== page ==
Standardizing products also improves cost efficiency. With standardized components, there is less inventory to procure and fewer one-off manufacturing steps. Instead of using a stamping plate once, for example, a team can use it to create parts for the current order and the next four machines it plans to manufacture.
“Another big advantage of model enhancement is accuracy,” Riezebos says. “You’re not able to make mistakes or forget small valves or O-rings, for example, if all of the parts are stored in the correct container within Vault. If it’s an iLogic template, all the parts are in there. Inventor doesn’t forget anything so neither will you. You reduce the chance of errors.”
Minimizing errors, of course, also helps the cost profile of any given system. Riezebos notes the rule of thumb that says if a change in drawing costs X, making the same change during production costs 10X, and making the same change once the system is installed on site is 100X.
We’ve shown our internal departments that they can create a new model in two hours instead of three weeks. Depending on the complexity of the system, they can cut engineering time anywhere from 30% to 80%. That makes it much easier to meet customers’ needs.
—Lune Riezebos, Application Specialist in Service Delivery, GEA
Looking to the future, GEA is thinking about how to extend the benefits of model enhancement directly to customers with Autodesk Forge. This platform makes it possible to access design and engineering data in the cloud, potentially enabling customers to order their own configurations in the same way that internal GEA product teams do.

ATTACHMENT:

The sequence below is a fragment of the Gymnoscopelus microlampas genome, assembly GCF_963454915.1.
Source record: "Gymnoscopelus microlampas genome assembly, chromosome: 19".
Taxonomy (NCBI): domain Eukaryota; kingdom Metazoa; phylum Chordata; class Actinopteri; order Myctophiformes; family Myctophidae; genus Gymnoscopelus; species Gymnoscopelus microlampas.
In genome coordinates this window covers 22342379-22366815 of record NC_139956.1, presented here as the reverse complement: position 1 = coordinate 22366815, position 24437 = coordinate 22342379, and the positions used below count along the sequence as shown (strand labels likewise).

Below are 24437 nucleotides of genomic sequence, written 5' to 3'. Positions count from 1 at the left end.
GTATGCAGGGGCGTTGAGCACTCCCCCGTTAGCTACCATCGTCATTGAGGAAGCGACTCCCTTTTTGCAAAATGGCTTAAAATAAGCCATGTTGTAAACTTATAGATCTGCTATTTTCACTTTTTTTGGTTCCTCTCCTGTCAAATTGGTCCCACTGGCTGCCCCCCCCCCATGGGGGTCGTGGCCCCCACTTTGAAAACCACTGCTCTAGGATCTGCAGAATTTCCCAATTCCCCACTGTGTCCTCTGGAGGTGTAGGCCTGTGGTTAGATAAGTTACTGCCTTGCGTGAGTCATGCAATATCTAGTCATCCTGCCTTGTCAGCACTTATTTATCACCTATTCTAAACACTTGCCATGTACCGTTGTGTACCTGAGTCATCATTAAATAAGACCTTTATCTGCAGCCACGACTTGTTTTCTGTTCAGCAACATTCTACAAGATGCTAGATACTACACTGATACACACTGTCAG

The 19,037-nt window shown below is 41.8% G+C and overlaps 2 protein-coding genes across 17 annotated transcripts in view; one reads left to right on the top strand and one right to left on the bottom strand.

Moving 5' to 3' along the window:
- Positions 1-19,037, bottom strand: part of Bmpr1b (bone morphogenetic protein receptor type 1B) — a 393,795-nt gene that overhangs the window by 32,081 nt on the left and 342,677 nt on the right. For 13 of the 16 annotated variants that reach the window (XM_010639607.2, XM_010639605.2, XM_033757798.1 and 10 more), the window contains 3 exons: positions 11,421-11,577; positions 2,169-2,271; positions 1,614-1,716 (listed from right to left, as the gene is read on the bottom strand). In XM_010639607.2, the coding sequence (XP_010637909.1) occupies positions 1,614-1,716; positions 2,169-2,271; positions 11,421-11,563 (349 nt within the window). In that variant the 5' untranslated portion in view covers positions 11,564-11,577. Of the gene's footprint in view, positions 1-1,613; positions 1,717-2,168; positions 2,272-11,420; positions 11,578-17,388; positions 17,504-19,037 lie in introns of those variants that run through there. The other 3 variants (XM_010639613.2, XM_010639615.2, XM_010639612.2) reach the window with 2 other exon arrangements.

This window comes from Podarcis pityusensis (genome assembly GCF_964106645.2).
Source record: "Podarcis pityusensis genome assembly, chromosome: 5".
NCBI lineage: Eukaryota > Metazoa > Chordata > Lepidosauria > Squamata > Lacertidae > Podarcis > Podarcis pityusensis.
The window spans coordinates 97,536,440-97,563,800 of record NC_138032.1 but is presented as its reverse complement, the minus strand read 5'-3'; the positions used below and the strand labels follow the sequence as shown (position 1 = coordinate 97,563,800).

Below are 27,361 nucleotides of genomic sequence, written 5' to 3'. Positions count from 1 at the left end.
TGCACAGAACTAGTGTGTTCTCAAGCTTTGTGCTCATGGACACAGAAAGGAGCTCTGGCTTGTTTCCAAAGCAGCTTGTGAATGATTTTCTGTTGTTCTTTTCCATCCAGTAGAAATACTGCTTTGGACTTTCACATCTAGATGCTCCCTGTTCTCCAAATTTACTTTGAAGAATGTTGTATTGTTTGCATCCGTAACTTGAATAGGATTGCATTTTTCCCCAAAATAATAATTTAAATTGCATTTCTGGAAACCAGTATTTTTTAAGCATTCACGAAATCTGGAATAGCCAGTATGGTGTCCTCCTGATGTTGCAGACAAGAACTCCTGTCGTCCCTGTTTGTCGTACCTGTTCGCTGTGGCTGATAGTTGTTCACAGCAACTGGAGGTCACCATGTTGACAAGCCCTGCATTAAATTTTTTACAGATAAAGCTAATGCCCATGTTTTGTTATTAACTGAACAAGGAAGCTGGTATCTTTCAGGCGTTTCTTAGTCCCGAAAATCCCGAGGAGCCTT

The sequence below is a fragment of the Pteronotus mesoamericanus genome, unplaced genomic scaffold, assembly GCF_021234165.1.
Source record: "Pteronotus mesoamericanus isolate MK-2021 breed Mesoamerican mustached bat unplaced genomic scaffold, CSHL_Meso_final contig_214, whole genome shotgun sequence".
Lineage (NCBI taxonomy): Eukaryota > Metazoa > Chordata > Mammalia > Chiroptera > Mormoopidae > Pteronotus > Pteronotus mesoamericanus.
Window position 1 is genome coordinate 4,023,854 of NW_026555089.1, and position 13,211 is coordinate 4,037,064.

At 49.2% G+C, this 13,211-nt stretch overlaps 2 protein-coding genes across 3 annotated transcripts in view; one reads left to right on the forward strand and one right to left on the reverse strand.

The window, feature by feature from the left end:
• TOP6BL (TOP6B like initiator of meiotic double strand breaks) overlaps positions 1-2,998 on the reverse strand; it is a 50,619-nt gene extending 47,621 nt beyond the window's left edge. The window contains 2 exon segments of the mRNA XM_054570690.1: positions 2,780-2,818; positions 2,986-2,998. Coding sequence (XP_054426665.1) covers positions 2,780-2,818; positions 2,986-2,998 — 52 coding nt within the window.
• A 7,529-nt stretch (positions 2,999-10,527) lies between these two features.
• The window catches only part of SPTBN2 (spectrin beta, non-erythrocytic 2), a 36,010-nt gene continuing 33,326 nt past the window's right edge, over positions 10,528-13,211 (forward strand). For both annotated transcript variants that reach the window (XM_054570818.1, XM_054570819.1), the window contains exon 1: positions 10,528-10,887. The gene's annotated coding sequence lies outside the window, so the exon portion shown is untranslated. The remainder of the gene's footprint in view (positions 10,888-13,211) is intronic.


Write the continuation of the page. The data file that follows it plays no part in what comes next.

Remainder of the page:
“We have many systems that can be used in multiple ways at different customer sites,” Riezebos says. “We’re currently investigating the possibility of allowing customers to create their own models even if they do not have Inventor. They would just fill in the data with Forge. But that’s in the future.”
Today, GEA is content to keep bridging the gap between truly customized solutions and standardized systems with Inventor and Vault. “We’re saving a lot of time with iLogic and I’m very proud of what we do with the software,” Riezebos says.
Automation tools offered in the Product Design & Manufacturing Collection are designed to be a scalable solution that matures as you reach your goals. Products in the collection can help to define rules that drive custom product configurators, drawing creation, toolpaths, simulation setup, and more.